- Research article
- Open Access
Integrative analysis of microRNAs and mRNAs revealed regulation of composition and metabolism in Nelore cattle
BMC Genomicsvolume 19, Article number: 126 (2018)
The amount of intramuscular fat can influence the sensory characteristics and nutritional value of beef, thus the selection of animals with adequate fat deposition is important to the consumer. There is growing knowledge about the genes and pathways that control the biological processes involved in fat deposition in muscle. MicroRNAs (miRNAs) belong to a well-conserved class of non-coding small RNAs that modulate gene expression across a range of biological functions in animal development and physiology. The aim of this study was to identify differentially expressed (DE) miRNAs, regulatory candidate genes and co-expression networks related to intramuscular fat (IMF) deposition. To achieve this, we used mRNA and miRNA expression data from the Longissimus dorsi muscle of 30 Nelore steers with high (H) and low (L) genomic estimated breeding values (GEBV) for IMF deposition.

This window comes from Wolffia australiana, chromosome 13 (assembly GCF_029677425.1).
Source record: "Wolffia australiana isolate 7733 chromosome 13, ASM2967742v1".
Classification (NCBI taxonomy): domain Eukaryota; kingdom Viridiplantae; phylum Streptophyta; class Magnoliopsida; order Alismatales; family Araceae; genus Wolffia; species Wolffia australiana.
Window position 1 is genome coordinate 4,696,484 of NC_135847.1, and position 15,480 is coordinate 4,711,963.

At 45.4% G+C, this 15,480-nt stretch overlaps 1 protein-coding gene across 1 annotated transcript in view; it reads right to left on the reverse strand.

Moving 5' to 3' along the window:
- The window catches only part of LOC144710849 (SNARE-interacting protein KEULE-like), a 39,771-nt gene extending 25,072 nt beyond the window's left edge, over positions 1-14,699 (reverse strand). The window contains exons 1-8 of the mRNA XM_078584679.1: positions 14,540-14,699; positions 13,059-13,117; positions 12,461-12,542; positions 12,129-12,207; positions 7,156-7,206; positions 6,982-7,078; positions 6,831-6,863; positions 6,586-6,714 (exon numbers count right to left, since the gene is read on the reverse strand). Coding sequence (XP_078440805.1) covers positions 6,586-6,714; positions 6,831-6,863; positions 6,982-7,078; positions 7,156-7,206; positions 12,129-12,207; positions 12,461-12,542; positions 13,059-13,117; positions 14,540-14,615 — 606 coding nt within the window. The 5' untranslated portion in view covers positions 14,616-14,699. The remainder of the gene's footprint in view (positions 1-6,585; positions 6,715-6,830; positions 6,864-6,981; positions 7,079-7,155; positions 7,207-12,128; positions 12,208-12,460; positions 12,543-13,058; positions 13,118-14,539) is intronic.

Differential miRNA expression analysis between animals with extreme GEBV values for IMF identified six DE miRNAs (FDR 10%). Functional annotation of the target genes for these microRNAs indicated that the PPARs signaling pathway is involved with IMF deposition. Candidate regulatory genes such as SDHAF4, FBXO17, ALDOA and PKM were identified by partial correlation with information theory (PCIT), phenotypic impact factor (PIF) and regulatory impact factor (RIF) co-expression approaches from integrated miRNA-mRNA expression data. Two DE miRNAs (FDR 10%), bta-miR-143 and bta-miR-146b, which were upregulated in the Low IMF group, were correlated with regulatory candidate genes, which were functionally enriched for fatty acid oxidation GO terms. Co-expression patterns obtained by weighted correlation network analysis (WGCNA), which showed possible interaction and regulation between mRNAs and miRNAs, identified several modules related to immune system function, protein metabolism, energy metabolism and glucose catabolism according to in silico analysis performed herein.
In this study, several genes and miRNAs were identified as candidate regulators of IMF by analyzing DE miRNAs using two different miRNA-mRNA co-expression network methods. This study contributes to the understanding of potential regulatory mechanisms of gene signaling networks involved in fat deposition processes measured in muscle. Glucose metabolism and inflammation processes were the main pathways found in silico to influence intramuscular fat deposition in beef cattle in the integrative mRNA-miRNA co-expression analysis.